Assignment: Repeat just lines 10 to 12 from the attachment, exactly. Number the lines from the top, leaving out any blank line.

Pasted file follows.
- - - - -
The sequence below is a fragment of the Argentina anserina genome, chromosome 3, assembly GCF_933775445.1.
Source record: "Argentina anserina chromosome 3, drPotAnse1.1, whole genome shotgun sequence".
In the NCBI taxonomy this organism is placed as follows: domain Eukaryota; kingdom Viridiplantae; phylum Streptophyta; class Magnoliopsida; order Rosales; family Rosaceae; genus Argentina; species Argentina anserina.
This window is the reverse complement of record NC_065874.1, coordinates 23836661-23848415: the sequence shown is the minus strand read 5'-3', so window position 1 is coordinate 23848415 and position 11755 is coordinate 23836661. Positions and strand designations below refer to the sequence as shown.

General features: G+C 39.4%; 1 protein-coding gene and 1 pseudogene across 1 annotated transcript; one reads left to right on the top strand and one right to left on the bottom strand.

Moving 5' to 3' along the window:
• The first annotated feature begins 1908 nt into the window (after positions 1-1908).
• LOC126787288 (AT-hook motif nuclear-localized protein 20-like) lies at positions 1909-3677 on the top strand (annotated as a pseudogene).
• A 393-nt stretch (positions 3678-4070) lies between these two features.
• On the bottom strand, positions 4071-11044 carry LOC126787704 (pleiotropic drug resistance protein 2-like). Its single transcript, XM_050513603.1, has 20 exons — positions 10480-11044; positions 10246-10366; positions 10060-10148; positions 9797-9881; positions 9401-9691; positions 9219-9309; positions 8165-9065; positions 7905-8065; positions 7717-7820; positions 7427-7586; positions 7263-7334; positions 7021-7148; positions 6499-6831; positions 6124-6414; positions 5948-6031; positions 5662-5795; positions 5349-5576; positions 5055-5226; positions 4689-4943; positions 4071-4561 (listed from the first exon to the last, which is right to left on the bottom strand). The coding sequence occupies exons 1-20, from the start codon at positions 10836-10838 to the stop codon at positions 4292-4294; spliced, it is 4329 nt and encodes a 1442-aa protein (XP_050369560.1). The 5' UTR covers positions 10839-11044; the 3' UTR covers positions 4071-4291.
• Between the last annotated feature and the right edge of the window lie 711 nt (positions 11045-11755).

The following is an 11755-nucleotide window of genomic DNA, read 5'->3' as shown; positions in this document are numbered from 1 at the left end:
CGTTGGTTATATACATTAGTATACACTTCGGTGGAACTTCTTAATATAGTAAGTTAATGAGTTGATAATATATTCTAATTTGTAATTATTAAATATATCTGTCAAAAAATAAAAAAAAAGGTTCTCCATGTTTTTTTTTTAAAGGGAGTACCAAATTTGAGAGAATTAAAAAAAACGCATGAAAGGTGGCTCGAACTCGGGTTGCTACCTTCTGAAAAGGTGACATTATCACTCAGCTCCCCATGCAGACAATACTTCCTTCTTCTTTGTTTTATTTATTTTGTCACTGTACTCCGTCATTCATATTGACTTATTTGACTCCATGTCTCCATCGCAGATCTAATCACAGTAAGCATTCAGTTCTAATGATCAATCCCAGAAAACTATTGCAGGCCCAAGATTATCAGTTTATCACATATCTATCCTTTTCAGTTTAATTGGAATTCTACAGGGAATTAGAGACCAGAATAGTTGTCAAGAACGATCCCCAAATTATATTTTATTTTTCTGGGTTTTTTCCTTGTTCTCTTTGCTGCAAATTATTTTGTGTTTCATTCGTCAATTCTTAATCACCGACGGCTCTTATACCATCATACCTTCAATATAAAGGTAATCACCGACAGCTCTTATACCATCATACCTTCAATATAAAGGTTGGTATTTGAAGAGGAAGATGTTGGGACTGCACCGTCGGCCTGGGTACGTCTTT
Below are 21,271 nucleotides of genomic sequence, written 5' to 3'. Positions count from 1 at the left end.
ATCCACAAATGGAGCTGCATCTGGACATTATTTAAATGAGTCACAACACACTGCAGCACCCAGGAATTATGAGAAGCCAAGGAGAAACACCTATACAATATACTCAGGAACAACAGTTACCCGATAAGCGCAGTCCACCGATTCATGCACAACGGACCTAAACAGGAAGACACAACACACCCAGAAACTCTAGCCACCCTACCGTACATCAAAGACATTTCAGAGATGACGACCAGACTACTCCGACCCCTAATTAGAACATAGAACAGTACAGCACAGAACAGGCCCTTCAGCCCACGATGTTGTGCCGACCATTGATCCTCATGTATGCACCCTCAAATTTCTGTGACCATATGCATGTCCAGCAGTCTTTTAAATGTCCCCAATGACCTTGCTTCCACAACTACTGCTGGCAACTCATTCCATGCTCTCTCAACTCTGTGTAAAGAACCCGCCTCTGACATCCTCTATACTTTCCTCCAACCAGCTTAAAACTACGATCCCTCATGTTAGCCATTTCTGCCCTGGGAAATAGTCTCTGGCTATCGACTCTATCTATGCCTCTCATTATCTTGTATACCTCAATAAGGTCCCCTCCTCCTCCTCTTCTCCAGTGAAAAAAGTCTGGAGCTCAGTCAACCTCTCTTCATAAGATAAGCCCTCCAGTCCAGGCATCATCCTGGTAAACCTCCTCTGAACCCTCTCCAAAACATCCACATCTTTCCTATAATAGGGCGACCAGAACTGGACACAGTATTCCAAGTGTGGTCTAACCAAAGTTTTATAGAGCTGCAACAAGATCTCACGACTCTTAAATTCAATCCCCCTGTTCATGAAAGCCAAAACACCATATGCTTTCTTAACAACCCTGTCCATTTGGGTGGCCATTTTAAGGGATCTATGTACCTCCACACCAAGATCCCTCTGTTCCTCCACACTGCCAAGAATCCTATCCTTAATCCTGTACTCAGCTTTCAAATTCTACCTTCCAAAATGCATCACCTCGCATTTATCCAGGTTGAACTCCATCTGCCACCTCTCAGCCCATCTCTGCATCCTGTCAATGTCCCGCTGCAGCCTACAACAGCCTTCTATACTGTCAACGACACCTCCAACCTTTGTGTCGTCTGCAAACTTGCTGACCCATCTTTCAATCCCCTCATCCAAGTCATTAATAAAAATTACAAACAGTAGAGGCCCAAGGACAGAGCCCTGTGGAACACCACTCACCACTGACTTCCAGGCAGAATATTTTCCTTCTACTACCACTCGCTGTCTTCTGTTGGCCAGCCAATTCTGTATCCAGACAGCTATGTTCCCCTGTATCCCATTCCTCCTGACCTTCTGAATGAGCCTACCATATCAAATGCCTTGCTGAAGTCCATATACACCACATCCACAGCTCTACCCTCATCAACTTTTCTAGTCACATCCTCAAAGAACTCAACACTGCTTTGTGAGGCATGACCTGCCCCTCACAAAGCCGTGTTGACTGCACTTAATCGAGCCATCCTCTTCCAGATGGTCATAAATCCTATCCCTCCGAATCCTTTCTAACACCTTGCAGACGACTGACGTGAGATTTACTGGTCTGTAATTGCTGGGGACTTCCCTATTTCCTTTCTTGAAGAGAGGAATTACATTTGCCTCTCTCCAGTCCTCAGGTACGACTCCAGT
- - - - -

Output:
• On the bottom strand, positions 4071-11044 carry LOC126787704 (pleiotropic drug resistance protein 2-like). Its single transcript, XM_050513603.1, has 20 exons — positions 10480-11044; positions 10246-10366; positions 10060-10148; positions 9797-9881; positions 9401-9691; positions 9219-9309; positions 8165-9065; positions 7905-8065; positions 7717-7820; positions 7427-7586; positions 7263-7334; positions 7021-7148; positions 6499-6831; positions 6124-6414; positions 5948-6031; positions 5662-5795; positions 5349-5576; positions 5055-5226; positions 4689-4943; positions 4071-4561 (listed from the first exon to the last, which is right to left on the bottom strand). The coding sequence occupies exons 1-20, from the start codon at positions 10836-10838 to the stop codon at positions 4292-4294; spliced, it is 4329 nt and encodes a 1442-aa protein (XP_050369560.1). The 5' UTR covers positions 10839-11044; the 3' UTR covers positions 4071-4291.
• Between the last annotated feature and the right edge of the window lie 711 nt (positions 11045-11755).

The following is an 11755-nucleotide window of genomic DNA, read 5'->3' as shown; positions in this document are numbered from 1 at the left end: